It would be more interesting to see some interceptor in action. So, let's build a very small library with only one routine fopen(). The idea is to collect the number of calls to fopen() and to find out the files being opened. Our interceptor, simply prints a message on the console with the file name to be opened, everytime there is a call to fopen() from the application. Then it passes the control to fopen() routine of libc. For this, first we need to get the signature of fopen(). fopen() is declared in stdio.h as follows:
FILE *fopen(const char *filename, const char *mode);

Here is the source code for the interposer:

% cat interceptfopen.c
#include <stdio.h>
#include <dlfcn.h>

FILE *fopen(const char *filename, const char *mode) {
FILE *fd = NULL;
static void *(*actualfunction)();

if (!actualfunction) {
actualfunction = (void *(*)()) dlsym(RTLD_NEXT, "fopen");

printf("\nfopen() has been called. file name = %s, mode = %s \n
Forwarding the control to fopen() of libc", filename, mode);
fd = actualfunction(filename, mode);

% cc -G -o interceptfopen.c
% ls -lh
-rwxrwxr-x 1 build engr 3.7K May 19 19:02*

actualfunction is a function pointer to the actual fopen() routine, which is in libc. dlsym is part of libdl and the RTLD_NEXT argument directs the dynamic linker ( to find the next reference to the specified function, using the normal dynamic linker search sequence.

Let's proceed to write a simple C program, that writes and reads a string to and from a file.

% cat fopenclient.c
#include <stdio.h>

int main () {
FILE * pFile;
char string[30];

pFile = fopen ("myfile.txt", "w");
if (pFile != NULL) {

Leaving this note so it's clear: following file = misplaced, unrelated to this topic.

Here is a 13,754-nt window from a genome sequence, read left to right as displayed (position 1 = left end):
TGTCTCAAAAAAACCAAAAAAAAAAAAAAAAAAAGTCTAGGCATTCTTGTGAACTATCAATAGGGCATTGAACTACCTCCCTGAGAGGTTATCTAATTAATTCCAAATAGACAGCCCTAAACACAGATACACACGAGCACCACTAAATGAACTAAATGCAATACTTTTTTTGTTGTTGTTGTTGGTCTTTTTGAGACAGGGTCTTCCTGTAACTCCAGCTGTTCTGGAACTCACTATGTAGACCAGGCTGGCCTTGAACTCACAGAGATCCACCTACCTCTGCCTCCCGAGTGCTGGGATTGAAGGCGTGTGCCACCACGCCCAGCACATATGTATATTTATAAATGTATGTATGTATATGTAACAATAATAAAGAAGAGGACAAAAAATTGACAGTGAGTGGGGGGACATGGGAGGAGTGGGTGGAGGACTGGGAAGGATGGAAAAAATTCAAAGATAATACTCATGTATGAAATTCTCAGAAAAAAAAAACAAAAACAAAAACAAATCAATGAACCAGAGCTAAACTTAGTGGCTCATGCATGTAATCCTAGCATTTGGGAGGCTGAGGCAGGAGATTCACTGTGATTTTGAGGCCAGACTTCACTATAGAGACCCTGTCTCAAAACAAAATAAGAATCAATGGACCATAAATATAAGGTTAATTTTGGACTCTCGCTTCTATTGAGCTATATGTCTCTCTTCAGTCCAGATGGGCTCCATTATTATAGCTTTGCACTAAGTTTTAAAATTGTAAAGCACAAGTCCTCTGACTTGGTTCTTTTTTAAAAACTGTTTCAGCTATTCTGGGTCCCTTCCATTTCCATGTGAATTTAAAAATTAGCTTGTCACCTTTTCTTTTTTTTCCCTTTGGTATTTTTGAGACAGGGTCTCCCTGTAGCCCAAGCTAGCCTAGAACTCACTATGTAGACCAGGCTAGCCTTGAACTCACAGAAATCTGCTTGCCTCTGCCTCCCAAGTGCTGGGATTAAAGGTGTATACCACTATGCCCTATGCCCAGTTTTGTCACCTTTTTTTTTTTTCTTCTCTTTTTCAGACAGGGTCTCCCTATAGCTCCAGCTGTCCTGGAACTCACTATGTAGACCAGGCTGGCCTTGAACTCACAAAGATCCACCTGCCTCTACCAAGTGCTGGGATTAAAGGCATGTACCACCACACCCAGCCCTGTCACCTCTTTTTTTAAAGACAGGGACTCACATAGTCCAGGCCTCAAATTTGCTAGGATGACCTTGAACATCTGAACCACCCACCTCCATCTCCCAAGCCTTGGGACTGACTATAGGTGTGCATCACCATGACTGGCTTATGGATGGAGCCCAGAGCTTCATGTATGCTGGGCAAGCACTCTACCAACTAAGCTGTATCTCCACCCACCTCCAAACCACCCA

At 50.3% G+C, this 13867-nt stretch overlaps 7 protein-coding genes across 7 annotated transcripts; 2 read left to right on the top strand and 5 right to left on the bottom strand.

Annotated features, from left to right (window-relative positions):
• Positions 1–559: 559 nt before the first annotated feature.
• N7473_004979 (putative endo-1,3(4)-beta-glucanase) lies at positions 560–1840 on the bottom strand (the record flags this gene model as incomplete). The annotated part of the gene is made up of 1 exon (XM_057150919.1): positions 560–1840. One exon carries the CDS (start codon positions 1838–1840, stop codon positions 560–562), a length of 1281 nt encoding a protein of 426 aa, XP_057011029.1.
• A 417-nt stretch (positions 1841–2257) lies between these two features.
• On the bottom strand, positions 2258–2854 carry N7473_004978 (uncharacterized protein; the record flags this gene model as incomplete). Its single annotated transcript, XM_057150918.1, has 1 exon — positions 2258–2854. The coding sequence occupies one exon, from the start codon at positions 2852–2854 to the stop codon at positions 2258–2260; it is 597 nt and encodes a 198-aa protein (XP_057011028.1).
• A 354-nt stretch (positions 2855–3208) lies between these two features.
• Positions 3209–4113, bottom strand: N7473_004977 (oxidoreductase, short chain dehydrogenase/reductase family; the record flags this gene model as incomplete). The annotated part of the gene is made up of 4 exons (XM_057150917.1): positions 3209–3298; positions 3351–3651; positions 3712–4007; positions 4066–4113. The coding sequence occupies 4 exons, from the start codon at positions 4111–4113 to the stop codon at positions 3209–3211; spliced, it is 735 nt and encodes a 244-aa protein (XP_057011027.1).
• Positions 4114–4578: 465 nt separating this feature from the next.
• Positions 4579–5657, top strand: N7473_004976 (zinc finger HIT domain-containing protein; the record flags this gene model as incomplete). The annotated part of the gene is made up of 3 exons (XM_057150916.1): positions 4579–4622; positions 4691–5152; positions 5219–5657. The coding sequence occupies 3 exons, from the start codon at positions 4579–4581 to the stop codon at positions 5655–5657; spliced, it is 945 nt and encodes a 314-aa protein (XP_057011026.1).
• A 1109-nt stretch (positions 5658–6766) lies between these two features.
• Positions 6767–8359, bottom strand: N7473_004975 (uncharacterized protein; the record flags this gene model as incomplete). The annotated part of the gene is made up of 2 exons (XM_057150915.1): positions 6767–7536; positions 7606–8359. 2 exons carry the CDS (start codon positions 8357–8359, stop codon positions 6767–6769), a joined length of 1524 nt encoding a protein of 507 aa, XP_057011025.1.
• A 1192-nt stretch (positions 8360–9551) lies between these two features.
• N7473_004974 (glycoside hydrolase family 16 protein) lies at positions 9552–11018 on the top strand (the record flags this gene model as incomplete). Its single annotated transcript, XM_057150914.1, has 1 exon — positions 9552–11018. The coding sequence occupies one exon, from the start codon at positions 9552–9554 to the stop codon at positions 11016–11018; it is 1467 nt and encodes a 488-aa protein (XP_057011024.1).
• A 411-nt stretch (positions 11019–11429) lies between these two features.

fputs ("Some Random String", pFile);
fclose (pFile);

pFile = fopen ("myfile.txt", "r");
if (pFile != NULL) {
fgets (string , 30 , pFile);
printf("\nstring = %s", string);
fclose (pFile);
} else {
perror("fgets(): ");
return 0;
% cc -o fopenclient fopenclient.c
% ./fopenclient
string = Some Random String

With no interceptor, everything works as expected. Now let's introduce the interceptor and collect the data, during run-time.

% setenv LD_PRELOAD ./

% ./fopenclient
fopen() has been called. file name = myfile.txt, mode = w
Forwarding the control to fopen() of libc
fopen() has been called. file name = myfile.txt, mode = r
Forwarding the control to fopen() of libc
string = Some Random String

%unsetenv LD_PRELOAD

As we can see from the above output, the interceptor received the calls to fopen(), instead of the actual implementation in libc. And the advantages of this technique is evident from this simple example, and it is up to the hacker to take advantage or abuse the flexibility of symbol interposition.

Suggested Reading:
  1. Debugging and Performance Tuning with Library interposers
  2. Profiling and Tracing Dynamic Library Usage Via Interposition

Your posts are birthday gifts for me :)

Please keep posting them
Hello :-)

I have a question maybe you can answer. What if the function I want to interpose is compiled in the binary and I don't have the header for it?

nm(1) does not show any symbol for it, but strings(1) shows the header of the function so it exists.

Can I interpose it?

Thank you ;)